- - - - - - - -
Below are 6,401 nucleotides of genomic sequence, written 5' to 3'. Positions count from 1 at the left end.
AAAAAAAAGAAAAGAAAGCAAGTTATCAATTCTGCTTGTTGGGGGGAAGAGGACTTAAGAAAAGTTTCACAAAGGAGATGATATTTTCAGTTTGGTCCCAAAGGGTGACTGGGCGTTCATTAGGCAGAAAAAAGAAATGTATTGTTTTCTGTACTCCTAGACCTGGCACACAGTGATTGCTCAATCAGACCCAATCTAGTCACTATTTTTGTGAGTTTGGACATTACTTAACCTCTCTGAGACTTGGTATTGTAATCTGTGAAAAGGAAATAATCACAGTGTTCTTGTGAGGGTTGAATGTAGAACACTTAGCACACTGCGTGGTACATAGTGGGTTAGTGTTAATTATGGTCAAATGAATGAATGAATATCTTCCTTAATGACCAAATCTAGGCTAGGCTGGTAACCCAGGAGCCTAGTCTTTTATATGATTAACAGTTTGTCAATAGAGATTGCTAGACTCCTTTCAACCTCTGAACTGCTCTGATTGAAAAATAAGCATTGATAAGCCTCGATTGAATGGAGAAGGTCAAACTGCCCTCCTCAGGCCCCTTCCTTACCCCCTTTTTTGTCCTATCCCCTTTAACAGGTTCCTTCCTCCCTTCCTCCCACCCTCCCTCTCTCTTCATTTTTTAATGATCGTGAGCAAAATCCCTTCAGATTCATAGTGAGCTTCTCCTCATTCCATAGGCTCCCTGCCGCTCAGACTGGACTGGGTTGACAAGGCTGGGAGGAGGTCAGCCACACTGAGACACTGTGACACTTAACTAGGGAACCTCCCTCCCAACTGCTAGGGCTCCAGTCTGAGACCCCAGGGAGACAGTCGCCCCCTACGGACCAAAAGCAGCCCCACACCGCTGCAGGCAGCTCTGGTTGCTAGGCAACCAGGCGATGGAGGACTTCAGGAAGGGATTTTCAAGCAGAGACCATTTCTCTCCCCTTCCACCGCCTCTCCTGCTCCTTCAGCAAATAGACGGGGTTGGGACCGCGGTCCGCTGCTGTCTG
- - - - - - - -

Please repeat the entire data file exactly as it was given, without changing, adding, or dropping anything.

Below are 6,401 nucleotides of genomic sequence, written 5' to 3'. Positions count from 1 at the left end.
AAAAAAAAGAAAAGAAAGCAAGTTATCAATTCTGCTTGTTGGGGGGAAGAGGACTTAAGAAAAGTTTCACAAAGGAGATGATATTTTCAGTTTGGTCCCAAAGGGTGACTGGGCGTTCATTAGGCAGAAAAAAGAAATGTATTGTTTTCTGTACTCCTAGACCTGGCACACAGTGATTGCTCAATCAGACCCAATCTAGTCACTATTTTTGTGAGTTTGGACATTACTTAACCTCTCTGAGACTTGGTATTGTAATCTGTGAAAAGGAAATAATCACAGTGTTCTTGTGAGGGTTGAATGTAGAACACTTAGCACACTGCGTGGTACATAGTGGGTTAGTGTTAATTATGGTCAAATGAATGAATGAATATCTTCCTTAATGACCAAATCTAGGCTAGGCTGGTAACCCAGGAGCCTAGTCTTTTATATGATTAACAGTTTGTCAATAGAGATTGCTAGACTCCTTTCAACCTCTGAACTGCTCTGATTGAAAAATAAGCATTGATAAGCCTCGATTGAATGGAGAAGGTCAAACTGCCCTCCTCAGGCCCCTTCCTTACCCCCTTTTTTGTCCTATCCCCTTTAACAGGTTCCTTCCTCCCTTCCTCCCACCCTCCCTCTCTCTTCATTTTTTAATGATCGTGAGCAAAATCCCTTCAGATTCATAGTGAGCTTCTCCTCATTCCATAGGCTCCCTGCCGCTCAGACTGGACTGGGTTGACAAGGCTGGGAGGAGGTCAGCCACACTGAGACACTGTGACACTTAACTAGGGAACCTCCCTCCCAACTGCTAGGGCTCCAGTCTGAGACCCCAGGGAGACAGTCGCCCCCTACGGACCAAAAGCAGCCCCACACCGCTGCAGGCAGCTCTGGTTGCTAGGCAACCAGGCGATGGAGGACTTCAGGAAGGGATTTTCAAGCAGAGACCATTTCTCTCCCCTTCCACCGCCTCTCCTGCTCCTTCAGCAAATAGACGGGGTTGGGACCGCGGTCCGCTGCTGTCTG